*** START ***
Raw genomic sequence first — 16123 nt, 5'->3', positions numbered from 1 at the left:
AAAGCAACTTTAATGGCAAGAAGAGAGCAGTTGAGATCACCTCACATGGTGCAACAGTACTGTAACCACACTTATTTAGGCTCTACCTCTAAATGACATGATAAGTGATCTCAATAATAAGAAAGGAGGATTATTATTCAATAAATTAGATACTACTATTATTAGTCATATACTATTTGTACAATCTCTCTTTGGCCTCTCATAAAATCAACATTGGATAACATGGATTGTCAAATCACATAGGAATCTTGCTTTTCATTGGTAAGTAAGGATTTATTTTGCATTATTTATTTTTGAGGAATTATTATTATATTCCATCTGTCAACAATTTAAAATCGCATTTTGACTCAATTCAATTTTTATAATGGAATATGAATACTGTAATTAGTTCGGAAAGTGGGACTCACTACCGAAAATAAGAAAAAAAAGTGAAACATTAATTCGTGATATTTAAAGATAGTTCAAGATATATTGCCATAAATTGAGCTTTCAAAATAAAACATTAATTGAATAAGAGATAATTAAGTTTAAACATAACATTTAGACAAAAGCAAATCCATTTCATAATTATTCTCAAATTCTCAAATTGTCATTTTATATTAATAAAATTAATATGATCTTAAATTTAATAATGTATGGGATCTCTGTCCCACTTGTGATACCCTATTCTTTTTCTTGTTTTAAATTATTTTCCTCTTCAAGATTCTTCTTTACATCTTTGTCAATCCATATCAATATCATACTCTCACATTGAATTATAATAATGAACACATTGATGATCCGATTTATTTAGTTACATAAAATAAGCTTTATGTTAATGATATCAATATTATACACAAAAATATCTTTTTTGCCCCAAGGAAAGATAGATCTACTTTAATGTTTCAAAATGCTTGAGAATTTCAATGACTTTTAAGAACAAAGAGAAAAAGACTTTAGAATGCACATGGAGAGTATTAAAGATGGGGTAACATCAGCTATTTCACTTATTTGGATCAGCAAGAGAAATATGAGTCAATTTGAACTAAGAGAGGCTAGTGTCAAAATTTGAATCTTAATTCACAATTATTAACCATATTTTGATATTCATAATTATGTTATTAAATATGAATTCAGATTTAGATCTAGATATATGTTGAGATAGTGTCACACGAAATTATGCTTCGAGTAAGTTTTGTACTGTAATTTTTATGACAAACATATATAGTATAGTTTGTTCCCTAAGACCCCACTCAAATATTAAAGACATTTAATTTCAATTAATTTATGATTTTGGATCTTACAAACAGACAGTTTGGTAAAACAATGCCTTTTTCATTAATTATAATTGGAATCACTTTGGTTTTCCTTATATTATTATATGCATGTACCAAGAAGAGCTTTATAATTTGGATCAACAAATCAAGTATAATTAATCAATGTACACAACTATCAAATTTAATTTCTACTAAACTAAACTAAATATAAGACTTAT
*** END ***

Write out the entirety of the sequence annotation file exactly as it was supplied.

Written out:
Raw genomic sequence first — 16123 nt, 5'->3', positions numbered from 1 at the left:
AAAGCAACTTTAATGGCAAGAAGAGAGCAGTTGAGATCACCTCACATGGTGCAACAGTACTGTAACCACACTTATTTAGGCTCTACCTCTAAATGACATGATAAGTGATCTCAATAATAAGAAAGGAGGATTATTATTCAATAAATTAGATACTACTATTATTAGTCATATACTATTTGTACAATCTCTCTTTGGCCTCTCATAAAATCAACATTGGATAACATGGATTGTCAAATCACATAGGAATCTTGCTTTTCATTGGTAAGTAAGGATTTATTTTGCATTATTTATTTTTGAGGAATTATTATTATATTCCATCTGTCAACAATTTAAAATCGCATTTTGACTCAATTCAATTTTTATAATGGAATATGAATACTGTAATTAGTTCGGAAAGTGGGACTCACTACCGAAAATAAGAAAAAAAAGTGAAACATTAATTCGTGATATTTAAAGATAGTTCAAGATATATTGCCATAAATTGAGCTTTCAAAATAAAACATTAATTGAATAAGAGATAATTAAGTTTAAACATAACATTTAGACAAAAGCAAATCCATTTCATAATTATTCTCAAATTCTCAAATTGTCATTTTATATTAATAAAATTAATATGATCTTAAATTTAATAATGTATGGGATCTCTGTCCCACTTGTGATACCCTATTCTTTTTCTTGTTTTAAATTATTTTCCTCTTCAAGATTCTTCTTTACATCTTTGTCAATCCATATCAATATCATACTCTCACATTGAATTATAATAATGAACACATTGATGATCCGATTTATTTAGTTACATAAAATAAGCTTTATGTTAATGATATCAATATTATACACAAAAATATCTTTTTTGCCCCAAGGAAAGATAGATCTACTTTAATGTTTCAAAATGCTTGAGAATTTCAATGACTTTTAAGAACAAAGAGAAAAAGACTTTAGAATGCACATGGAGAGTATTAAAGATGGGGTAACATCAGCTATTTCACTTATTTGGATCAGCAAGAGAAATATGAGTCAATTTGAACTAAGAGAGGCTAGTGTCAAAATTTGAATCTTAATTCACAATTATTAACCATATTTTGATATTCATAATTATGTTATTAAATATGAATTCAGATTTAGATCTAGATATATGTTGAGATAGTGTCACACGAAATTATGCTTCGAGTAAGTTTTGTACTGTAATTTTTATGACAAACATATATAGTATAGTTTGTTCCCTAAGACCCCACTCAAATATTAAAGACATTTAATTTCAATTAATTTATGATTTTGGATCTTACAAACAGACAGTTTGGTAAAACAATGCCTTTTTCATTAATTATAATTGGAATCACTTTGGTTTTCCTTATATTATTATATGCATGTACCAAGAAGAGCTTTATAATTTGGATCAACAAATCAAGTATAATTAATCAATGTACACAACTATCAAATTTAATTTCTACTAAACTAAACTAAATATAAGACTTAT